As all eyes focused on GameStop
Below are fifteen examples that exhibited the classic manipulation pattern. First, let’s look at the strategic steps that create the pattern.
The five steps of manipulation
Manipulator(s) prefer a neglected stock, often lower-priced with lackluster trading volume and an uninteresting chart pattern. Then, they act.
Note: With today’s rapid communications and trading capabilities, the following steps can occur very quickly, as the charts show.
- They quietly accumulate a position to avoid notice
- When the time is right, they step up their buying, causing a strong price rise to trigger interest and entice new buyers, thereby pushing the stock higher (this is the “pump” phase)
- The now-obvious action produces website “analyses,” helping spread the word (manipulators can support this activity)
- Social media chat boards excitedly pick up the action and spread the word further (manipulators can support this action)
- If all goes according to plan, the manipulator(s) sell into a strong buying upsurge accompanied by optimistic articles and conversations (this is the “dump” phase)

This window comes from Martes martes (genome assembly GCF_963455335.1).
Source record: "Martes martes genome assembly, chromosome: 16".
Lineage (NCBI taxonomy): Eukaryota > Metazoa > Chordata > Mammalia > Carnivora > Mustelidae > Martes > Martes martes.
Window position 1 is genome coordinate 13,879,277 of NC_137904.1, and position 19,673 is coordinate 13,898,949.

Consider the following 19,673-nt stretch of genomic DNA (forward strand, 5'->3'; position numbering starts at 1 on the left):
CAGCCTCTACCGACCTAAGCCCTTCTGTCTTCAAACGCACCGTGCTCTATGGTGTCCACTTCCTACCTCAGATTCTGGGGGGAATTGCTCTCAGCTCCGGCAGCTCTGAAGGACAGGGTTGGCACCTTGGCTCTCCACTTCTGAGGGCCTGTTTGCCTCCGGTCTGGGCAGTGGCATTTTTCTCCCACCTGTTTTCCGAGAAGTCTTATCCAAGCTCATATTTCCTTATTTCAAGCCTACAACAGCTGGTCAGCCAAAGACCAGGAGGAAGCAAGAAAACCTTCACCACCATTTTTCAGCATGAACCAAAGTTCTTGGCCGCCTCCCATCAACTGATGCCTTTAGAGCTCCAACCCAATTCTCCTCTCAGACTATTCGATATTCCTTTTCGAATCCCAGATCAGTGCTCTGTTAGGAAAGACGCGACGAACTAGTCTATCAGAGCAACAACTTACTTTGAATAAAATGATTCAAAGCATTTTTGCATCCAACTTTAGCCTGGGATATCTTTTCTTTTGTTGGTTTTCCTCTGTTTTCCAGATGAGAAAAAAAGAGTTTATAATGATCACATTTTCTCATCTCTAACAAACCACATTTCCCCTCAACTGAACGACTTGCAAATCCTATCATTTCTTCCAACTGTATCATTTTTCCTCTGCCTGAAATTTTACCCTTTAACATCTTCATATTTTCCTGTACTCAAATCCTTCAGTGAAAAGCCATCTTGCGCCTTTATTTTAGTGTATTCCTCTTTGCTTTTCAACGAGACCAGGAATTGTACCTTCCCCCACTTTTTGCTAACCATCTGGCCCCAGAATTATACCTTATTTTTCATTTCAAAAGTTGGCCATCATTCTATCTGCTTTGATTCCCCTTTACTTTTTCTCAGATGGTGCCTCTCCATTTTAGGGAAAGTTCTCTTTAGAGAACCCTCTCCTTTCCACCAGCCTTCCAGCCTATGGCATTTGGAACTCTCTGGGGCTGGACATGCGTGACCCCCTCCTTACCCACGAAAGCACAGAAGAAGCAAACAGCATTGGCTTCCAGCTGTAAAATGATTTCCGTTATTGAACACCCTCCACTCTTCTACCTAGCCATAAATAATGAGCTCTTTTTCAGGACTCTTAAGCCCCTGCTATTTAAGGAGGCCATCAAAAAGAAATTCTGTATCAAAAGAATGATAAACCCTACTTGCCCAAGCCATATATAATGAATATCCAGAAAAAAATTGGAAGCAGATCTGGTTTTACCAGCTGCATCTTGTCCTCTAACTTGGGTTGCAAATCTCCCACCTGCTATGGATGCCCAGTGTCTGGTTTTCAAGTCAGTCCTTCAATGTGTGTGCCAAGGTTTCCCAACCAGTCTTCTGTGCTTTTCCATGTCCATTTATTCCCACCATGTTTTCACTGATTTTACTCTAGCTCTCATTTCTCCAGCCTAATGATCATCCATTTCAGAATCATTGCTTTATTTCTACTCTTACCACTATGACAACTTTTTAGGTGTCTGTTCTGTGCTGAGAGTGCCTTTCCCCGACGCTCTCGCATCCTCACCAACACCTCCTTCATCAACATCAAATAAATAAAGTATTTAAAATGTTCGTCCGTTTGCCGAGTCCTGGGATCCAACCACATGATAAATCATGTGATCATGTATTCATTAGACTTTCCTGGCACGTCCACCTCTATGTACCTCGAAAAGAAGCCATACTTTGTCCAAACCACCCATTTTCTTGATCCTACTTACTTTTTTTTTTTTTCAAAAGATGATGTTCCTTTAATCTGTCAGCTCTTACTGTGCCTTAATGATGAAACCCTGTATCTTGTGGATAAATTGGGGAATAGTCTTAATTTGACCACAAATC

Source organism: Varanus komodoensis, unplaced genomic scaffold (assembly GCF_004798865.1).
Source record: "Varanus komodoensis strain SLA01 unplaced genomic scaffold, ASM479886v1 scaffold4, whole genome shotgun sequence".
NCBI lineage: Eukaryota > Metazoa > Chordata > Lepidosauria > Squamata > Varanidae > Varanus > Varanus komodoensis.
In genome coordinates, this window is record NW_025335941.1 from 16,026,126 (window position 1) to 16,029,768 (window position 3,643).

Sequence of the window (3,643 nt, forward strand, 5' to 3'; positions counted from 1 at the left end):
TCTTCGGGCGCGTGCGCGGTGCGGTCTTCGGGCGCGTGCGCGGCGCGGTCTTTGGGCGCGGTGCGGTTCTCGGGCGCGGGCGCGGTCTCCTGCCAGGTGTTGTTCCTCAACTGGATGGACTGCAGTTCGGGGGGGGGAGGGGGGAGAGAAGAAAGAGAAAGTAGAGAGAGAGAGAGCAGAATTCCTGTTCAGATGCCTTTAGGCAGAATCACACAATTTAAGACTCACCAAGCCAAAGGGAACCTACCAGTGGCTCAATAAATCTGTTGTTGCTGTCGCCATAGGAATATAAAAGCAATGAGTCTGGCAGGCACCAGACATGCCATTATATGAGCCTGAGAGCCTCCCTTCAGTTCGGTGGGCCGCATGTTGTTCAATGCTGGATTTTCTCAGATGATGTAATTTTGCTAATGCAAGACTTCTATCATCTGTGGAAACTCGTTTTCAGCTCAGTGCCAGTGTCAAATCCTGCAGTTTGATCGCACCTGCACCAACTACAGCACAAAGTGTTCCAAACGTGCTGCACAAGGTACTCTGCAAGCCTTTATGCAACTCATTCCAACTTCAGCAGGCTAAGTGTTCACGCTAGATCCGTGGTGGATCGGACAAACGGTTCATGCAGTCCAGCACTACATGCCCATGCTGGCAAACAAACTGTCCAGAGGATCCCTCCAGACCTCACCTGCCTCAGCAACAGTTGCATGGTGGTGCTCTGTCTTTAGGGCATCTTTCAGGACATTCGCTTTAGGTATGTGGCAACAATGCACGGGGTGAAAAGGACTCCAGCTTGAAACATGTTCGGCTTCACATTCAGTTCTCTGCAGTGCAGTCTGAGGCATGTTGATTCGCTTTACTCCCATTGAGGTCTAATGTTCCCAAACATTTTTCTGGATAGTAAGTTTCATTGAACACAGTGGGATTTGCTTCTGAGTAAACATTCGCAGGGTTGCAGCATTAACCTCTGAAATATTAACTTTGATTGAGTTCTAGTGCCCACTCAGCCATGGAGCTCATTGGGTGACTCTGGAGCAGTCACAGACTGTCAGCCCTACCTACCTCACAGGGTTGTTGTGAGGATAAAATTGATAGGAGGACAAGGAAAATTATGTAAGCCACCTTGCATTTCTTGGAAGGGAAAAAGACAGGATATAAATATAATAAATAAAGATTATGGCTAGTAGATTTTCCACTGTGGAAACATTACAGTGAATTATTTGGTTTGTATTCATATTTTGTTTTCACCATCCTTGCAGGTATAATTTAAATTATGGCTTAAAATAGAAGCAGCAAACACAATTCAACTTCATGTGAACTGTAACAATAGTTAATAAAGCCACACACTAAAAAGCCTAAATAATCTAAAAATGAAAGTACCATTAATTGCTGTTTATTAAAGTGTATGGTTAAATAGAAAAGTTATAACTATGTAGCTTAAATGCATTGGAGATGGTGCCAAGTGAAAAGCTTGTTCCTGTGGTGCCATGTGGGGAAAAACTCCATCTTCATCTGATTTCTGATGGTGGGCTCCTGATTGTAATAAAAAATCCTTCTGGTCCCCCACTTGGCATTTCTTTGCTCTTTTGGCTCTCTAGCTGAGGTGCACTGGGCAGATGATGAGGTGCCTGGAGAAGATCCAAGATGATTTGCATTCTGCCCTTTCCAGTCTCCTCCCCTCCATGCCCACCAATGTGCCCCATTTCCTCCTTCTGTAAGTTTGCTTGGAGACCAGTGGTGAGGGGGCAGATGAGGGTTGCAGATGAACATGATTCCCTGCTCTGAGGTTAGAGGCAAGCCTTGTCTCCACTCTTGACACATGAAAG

With the manipulator(s) selling and departing, the stock sinks. The remaining shareholders now are conflicted about perhaps missing the top but not wanting to miss another dramatic run-up. Then, as the stock sags further, reality sets in and the hangers-on sell out. (This unhappy period could be what’s in store next week.)
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Fifteen stocks showing manipulation patterns last week
These are stocks listed on the NYSE American exchange, formerly the American Stock Exchange that used to be #2 behind the NYSE. Its listings have always included a multitude of lesser known companies and lower priced stocks – the perfect characteristics for tantalizing novice and naïve investors.
Charts cover January 25-29 week performance in five-minute increments
Bottom line: Education is a positive payoff
When the dust finally clears, the stock chart shows a dramatic “blip” that transferred wealth to the enticers from the enticed, but failed to alter the stock’s longer-term trend
However, there is an important gain the enticed should take away: The experience of being drawn into an investment by dreams of easy money. This feeling is the reliably recurrent driver of investment bubbles.
Especially important in investing is to embrace the truism, “Fool me once, shame on you. Fool me twice, shame on me.” In other words, say “Thank you!” when a Wall Street action mistreats you, allowing you to improve your strategy for investing success.
Such hard-knock lessons are typical in the valuable investing education curriculum. The important takeaways are both the lesson, itself, and the resolve not to repeat it.